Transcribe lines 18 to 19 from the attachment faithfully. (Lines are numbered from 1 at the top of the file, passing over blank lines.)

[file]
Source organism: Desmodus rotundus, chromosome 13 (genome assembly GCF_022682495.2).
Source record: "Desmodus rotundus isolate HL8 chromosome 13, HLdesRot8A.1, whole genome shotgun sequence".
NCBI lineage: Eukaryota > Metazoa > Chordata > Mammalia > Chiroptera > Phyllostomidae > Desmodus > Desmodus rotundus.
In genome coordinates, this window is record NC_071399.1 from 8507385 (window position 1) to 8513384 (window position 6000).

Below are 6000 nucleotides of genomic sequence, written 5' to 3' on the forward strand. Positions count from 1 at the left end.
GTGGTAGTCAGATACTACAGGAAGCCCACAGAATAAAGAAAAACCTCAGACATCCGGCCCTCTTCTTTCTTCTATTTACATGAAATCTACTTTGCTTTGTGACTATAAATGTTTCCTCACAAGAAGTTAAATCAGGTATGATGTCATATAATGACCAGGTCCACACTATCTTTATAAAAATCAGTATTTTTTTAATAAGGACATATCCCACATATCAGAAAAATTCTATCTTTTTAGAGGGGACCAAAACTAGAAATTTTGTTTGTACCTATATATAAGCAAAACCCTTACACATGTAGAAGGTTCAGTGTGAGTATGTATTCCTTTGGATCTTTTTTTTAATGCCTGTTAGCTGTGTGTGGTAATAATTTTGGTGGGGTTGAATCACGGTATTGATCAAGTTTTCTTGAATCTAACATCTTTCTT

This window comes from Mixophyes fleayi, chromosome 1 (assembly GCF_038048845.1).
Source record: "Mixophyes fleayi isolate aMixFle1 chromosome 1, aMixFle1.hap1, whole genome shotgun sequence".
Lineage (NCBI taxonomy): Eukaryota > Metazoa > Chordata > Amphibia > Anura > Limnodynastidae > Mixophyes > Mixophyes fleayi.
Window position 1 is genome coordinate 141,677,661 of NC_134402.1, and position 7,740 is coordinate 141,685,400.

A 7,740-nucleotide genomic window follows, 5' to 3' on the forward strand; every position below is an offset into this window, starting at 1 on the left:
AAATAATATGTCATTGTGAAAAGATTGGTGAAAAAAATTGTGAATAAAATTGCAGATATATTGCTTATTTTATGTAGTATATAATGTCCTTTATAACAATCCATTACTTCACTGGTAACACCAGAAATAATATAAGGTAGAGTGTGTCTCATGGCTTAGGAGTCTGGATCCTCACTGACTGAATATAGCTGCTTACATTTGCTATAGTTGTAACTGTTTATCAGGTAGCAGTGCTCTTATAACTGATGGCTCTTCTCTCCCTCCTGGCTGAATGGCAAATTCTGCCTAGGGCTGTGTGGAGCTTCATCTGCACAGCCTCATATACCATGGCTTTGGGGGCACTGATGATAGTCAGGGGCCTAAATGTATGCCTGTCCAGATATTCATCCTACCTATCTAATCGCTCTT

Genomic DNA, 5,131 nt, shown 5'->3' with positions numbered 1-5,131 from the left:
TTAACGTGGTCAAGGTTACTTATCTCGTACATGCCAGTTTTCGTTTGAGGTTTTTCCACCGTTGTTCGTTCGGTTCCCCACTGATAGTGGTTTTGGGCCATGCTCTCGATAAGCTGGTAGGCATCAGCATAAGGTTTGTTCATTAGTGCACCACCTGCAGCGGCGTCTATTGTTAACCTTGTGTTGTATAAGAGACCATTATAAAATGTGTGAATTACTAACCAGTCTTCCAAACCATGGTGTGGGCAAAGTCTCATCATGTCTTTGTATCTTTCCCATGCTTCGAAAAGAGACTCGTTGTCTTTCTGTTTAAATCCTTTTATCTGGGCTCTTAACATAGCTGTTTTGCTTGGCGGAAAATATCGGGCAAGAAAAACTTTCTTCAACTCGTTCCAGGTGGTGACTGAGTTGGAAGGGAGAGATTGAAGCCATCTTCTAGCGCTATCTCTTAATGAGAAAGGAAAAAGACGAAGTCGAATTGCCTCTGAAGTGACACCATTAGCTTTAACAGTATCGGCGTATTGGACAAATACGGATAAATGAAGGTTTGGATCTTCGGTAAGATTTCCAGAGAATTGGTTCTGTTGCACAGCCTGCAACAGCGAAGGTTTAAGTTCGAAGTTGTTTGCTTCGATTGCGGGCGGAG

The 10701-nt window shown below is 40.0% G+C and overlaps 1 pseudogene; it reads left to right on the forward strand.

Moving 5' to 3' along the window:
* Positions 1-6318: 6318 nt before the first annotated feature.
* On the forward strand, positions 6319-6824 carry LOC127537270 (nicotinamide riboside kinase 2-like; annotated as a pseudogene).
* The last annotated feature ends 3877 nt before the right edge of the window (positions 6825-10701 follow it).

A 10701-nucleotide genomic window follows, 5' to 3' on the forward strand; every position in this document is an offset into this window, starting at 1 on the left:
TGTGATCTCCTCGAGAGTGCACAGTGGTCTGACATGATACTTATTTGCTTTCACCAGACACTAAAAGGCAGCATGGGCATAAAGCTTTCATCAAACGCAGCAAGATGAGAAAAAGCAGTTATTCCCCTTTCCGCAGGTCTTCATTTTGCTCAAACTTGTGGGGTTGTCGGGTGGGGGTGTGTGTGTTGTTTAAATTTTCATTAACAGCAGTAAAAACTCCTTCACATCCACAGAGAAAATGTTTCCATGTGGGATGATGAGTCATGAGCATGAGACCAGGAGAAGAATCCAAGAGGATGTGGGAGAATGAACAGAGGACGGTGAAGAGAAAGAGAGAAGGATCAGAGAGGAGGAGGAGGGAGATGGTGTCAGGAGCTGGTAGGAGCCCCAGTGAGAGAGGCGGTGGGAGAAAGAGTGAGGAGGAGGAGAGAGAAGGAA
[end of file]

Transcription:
* On the forward strand, positions 6319-6824 carry LOC127537270 (nicotinamide riboside kinase 2-like; annotated as a pseudogene).
* The last annotated feature ends 3877 nt before the right edge of the window (positions 6825-10701 follow it).